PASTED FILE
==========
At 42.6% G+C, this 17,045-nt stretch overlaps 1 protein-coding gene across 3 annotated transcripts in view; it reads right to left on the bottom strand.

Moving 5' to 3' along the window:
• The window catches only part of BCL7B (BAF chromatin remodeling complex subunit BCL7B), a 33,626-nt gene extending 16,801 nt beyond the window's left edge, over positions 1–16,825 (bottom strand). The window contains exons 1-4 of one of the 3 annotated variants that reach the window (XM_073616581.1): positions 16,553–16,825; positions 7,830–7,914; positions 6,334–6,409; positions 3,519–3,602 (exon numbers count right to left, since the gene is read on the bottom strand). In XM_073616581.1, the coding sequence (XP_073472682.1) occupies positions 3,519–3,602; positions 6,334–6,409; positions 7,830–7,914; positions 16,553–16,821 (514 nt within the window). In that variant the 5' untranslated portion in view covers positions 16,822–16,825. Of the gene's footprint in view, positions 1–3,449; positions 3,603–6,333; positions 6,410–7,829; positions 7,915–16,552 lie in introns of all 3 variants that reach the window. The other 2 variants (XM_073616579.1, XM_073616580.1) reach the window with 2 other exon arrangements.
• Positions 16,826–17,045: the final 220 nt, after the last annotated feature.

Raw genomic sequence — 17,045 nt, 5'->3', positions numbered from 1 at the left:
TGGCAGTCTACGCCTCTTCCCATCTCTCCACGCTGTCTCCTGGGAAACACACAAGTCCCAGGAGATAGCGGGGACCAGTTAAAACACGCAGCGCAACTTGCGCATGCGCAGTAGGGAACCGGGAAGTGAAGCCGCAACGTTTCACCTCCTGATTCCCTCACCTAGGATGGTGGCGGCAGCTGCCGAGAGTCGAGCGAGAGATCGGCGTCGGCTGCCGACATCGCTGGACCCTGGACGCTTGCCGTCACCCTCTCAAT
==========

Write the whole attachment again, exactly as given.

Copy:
At 42.6% G+C, this 17,045-nt stretch overlaps 1 protein-coding gene across 3 annotated transcripts in view; it reads right to left on the bottom strand.

Moving 5' to 3' along the window:
• The window catches only part of BCL7B (BAF chromatin remodeling complex subunit BCL7B), a 33,626-nt gene extending 16,801 nt beyond the window's left edge, over positions 1–16,825 (bottom strand). The window contains exons 1-4 of one of the 3 annotated variants that reach the window (XM_073616581.1): positions 16,553–16,825; positions 7,830–7,914; positions 6,334–6,409; positions 3,519–3,602 (exon numbers count right to left, since the gene is read on the bottom strand). In XM_073616581.1, the coding sequence (XP_073472682.1) occupies positions 3,519–3,602; positions 6,334–6,409; positions 7,830–7,914; positions 16,553–16,821 (514 nt within the window). In that variant the 5' untranslated portion in view covers positions 16,822–16,825. Of the gene's footprint in view, positions 1–3,449; positions 3,603–6,333; positions 6,410–7,829; positions 7,915–16,552 lie in introns of all 3 variants that reach the window. The other 2 variants (XM_073616579.1, XM_073616580.1) reach the window with 2 other exon arrangements.
• Positions 16,826–17,045: the final 220 nt, after the last annotated feature.

Raw genomic sequence — 17,045 nt, 5'->3', positions numbered from 1 at the left:
TGGCAGTCTACGCCTCTTCCCATCTCTCCACGCTGTCTCCTGGGAAACACACAAGTCCCAGGAGATAGCGGGGACCAGTTAAAACACGCAGCGCAACTTGCGCATGCGCAGTAGGGAACCGGGAAGTGAAGCCGCAACGTTTCACCTCCTGATTCCCTCACCTAGGATGGTGGCGGCAGCTGCCGAGAGTCGAGCGAGAGATCGGCGTCGGCTGCCGACATCGCTGGACCCTGGACGCTTGCCGTCACCCTCTCAAT